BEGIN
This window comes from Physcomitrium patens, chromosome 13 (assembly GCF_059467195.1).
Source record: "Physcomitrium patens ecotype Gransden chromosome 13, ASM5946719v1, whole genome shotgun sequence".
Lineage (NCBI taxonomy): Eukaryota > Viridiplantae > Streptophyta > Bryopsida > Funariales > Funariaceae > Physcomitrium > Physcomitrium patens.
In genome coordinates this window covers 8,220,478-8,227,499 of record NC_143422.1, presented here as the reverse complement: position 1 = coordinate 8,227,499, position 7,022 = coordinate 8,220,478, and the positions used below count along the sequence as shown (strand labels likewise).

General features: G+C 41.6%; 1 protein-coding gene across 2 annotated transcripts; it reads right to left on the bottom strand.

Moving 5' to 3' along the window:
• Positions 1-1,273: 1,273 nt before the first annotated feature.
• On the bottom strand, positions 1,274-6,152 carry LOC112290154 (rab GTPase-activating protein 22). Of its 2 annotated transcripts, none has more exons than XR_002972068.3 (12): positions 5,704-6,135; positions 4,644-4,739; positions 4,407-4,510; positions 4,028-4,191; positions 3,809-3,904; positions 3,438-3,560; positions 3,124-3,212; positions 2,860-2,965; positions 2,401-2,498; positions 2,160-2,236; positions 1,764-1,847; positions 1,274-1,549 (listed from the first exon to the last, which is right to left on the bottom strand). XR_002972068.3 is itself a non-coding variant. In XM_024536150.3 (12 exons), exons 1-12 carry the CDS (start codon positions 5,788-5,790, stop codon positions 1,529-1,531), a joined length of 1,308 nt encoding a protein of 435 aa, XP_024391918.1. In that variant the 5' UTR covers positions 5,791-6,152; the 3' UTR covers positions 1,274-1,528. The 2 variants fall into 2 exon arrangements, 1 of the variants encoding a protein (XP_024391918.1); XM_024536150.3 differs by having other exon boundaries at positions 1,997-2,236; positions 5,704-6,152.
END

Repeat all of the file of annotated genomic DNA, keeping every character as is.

This window comes from Physcomitrium patens, chromosome 13 (assembly GCF_059467195.1).
Source record: "Physcomitrium patens ecotype Gransden chromosome 13, ASM5946719v1, whole genome shotgun sequence".
Lineage (NCBI taxonomy): Eukaryota > Viridiplantae > Streptophyta > Bryopsida > Funariales > Funariaceae > Physcomitrium > Physcomitrium patens.
In genome coordinates this window covers 8,220,478-8,227,499 of record NC_143422.1, presented here as the reverse complement: position 1 = coordinate 8,227,499, position 7,022 = coordinate 8,220,478, and the positions used below count along the sequence as shown (strand labels likewise).

General features: G+C 41.6%; 1 protein-coding gene across 2 annotated transcripts; it reads right to left on the bottom strand.

Moving 5' to 3' along the window:
• Positions 1-1,273: 1,273 nt before the first annotated feature.
• On the bottom strand, positions 1,274-6,152 carry LOC112290154 (rab GTPase-activating protein 22). Of its 2 annotated transcripts, none has more exons than XR_002972068.3 (12): positions 5,704-6,135; positions 4,644-4,739; positions 4,407-4,510; positions 4,028-4,191; positions 3,809-3,904; positions 3,438-3,560; positions 3,124-3,212; positions 2,860-2,965; positions 2,401-2,498; positions 2,160-2,236; positions 1,764-1,847; positions 1,274-1,549 (listed from the first exon to the last, which is right to left on the bottom strand). XR_002972068.3 is itself a non-coding variant. In XM_024536150.3 (12 exons), exons 1-12 carry the CDS (start codon positions 5,788-5,790, stop codon positions 1,529-1,531), a joined length of 1,308 nt encoding a protein of 435 aa, XP_024391918.1. In that variant the 5' UTR covers positions 5,791-6,152; the 3' UTR covers positions 1,274-1,528. The 2 variants fall into 2 exon arrangements, 1 of the variants encoding a protein (XP_024391918.1); XM_024536150.3 differs by having other exon boundaries at positions 1,997-2,236; positions 5,704-6,152.